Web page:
Use a clean, dry cloth to evenly distribute the cleaning spray over the entire shoe after applying it to the cloth. Utilize a second, clean, dry cloth after you’ve finished the previous step to make sure that all extra moisture is taken off.
To ensure a uniform texture throughout the entire pair of shoes, lastly, use your suede brush to brush the nap down.
Treating Grease / Oil Stains
Sadly, the aforementioned procedures won’t be sufficient to remove stains from suede shoes that have been tarnished by grease or oil. The key is to react as soon as you can if you spill any kind of grease or oil on your shoes.
To remove any wet stains that haven’t yet dried in your shoes, if at all possible, sprinkle them with cornstarch or baby powder. In order to prevent the stain from spreading across the shoe, make sure you are applying the powder locally.
We advise leaving the powder on for between one and two hours. The powder on your shoes can then be removed with a toothbrush, hopefully after it has completely absorbed the oil.
We advise sending your shoes to a professional cleaning service as much as possible if the oil stain has dried and set into the shoe. However, you could try using a dishwasher cleaning agent that, after all, focuses on removing grease.
Wear Suede at the Right Times
By dressing well, you can prevent yourself from ending up in this situation in the first place. For example, you should never pair light-colored suede accessories with dark denim. A stain from the denim is visible around the rim.
Despite the fact that waterproofing greatly aids in preserving your suede clothing, avoid wearing it in inclement weather. The suede deteriorates due to salt and other chemicals that resemble salt.
Store Shoes in An Ideal Environment
Before you wear your freshly cleaned shoes again, we want to make sure they maintain their cleanliness. Since your shoes might spend just as much time in storage as they do in use if not more, it makes sense to make sure that your storage space is as favorable as you can make it.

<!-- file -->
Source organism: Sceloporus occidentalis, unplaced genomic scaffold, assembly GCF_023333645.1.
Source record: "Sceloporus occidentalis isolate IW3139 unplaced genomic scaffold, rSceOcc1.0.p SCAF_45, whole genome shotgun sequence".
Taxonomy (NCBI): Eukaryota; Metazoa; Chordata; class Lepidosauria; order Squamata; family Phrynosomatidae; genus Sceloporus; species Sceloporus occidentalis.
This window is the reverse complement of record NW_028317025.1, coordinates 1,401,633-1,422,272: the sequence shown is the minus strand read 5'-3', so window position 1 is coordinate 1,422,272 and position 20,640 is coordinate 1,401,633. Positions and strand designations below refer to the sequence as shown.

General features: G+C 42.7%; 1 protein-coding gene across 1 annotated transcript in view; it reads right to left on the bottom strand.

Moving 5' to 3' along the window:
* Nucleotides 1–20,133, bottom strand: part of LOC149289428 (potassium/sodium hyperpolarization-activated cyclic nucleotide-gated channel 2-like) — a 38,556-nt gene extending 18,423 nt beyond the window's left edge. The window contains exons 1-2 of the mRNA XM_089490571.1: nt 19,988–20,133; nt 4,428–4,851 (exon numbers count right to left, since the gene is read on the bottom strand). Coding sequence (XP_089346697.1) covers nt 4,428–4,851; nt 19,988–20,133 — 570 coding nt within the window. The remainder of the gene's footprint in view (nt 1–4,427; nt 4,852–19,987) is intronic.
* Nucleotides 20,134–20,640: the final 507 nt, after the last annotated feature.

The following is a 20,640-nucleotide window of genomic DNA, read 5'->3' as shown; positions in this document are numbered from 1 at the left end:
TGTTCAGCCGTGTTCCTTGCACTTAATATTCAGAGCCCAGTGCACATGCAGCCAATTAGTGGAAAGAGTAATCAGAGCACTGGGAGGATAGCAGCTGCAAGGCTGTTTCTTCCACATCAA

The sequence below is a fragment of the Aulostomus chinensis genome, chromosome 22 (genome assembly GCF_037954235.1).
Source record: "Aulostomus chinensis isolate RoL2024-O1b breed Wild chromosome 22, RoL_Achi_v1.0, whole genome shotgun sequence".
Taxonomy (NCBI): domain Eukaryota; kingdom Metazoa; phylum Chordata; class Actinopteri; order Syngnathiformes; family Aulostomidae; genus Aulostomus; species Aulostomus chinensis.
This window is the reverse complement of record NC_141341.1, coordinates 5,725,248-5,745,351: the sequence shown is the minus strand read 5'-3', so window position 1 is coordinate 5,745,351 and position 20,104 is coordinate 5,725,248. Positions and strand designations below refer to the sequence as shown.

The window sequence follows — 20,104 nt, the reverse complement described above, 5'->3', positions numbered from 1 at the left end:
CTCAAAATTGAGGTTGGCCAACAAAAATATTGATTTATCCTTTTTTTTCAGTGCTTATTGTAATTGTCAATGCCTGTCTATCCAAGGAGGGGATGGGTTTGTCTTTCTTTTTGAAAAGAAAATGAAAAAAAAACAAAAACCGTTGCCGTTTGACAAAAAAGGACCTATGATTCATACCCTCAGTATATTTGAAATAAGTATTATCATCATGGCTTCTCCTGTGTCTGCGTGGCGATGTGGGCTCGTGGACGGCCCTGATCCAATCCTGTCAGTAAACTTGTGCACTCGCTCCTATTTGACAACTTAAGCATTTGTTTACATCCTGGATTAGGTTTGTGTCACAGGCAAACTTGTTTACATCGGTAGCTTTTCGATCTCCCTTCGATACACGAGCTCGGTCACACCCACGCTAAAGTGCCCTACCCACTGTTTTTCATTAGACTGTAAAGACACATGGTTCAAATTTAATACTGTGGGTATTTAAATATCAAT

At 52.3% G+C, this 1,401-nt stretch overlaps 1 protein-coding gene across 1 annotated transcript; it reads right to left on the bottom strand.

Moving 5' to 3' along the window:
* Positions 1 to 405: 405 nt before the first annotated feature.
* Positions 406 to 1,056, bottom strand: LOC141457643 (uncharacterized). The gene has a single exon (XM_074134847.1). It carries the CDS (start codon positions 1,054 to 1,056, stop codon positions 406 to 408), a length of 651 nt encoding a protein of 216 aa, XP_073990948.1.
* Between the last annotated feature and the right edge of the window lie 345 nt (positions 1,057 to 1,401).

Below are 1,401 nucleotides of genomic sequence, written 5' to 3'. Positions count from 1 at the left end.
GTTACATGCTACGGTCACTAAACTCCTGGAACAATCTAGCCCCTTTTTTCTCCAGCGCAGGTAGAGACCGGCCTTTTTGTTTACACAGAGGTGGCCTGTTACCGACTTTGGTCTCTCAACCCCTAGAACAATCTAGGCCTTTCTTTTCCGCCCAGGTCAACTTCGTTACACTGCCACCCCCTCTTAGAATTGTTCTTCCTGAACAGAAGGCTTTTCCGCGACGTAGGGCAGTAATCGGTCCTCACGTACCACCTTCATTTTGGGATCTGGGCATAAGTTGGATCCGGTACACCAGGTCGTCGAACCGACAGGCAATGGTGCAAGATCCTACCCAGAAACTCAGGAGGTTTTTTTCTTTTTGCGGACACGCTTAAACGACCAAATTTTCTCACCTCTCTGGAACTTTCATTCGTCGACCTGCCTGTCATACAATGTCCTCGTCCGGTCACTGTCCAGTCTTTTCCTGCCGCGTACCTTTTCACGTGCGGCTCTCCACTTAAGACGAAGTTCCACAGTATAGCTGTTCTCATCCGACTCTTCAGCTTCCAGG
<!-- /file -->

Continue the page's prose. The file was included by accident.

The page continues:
When storing your shoes, we suggest placing a suitable shoe tree inside. This will support maintaining the integrity of the form and shape of your shoes. We also advise keeping the shoes out of the sun and rain in a cool, dry location.
How to Repair Suede Boots?
- Erase Water Damage: Once it is dry, gently rub the affected area with a suede brush in circular motions. As a result, discoloration will be improved.
- Reverse Salt Stains: Circularly rubs the area while switching between a suede brush and a damp sponge. As boots dry, fill them with newspaper. (Bring boots to a pro if DIY repair methods fall short.)
- Protect Soles: Have your boots’ soles replaced when they start to wear. Even better, ask the cobbler to replace the existing thin leather soles with sturdy rubber ones.
Final Words: Protect Suede Shoes
Suede needs regular maintenance, just like many other delicate fabrics. Going about your daily business, such as running errands or going to work, exposes you to mud, dirt, and water, all of which are very likely to leave stains on the material.
If you must wear suede boots or shoes and get them wet, you can waterproof them by applying a suede/nubuck protectant. These are typically available as sprays and can actively repel water to stop damage.
How Often to Clean Suede Boots?
How often you wear your suede boots will dictate how often you need to clean them. To prevent dirt and grime from accumulating on them, clean them once a week as a general rule.
Do Suede Shoes Need to Be Waterproofed?
Suede is a very delicate material that is prone to damage more quickly than other types. Even so, you should still try some preventative measures in case they help to extend its lifespan. The most effective method is to spray waterproofing on both boots and shoes.
Does Waterproof Spray Ruin Suede?
Some waterproofing sprays can actually affect the color of materials, and suede is definitely at risk — this formula, however, is specifically designed for suede and nubuck so that it doesn’t discolor them.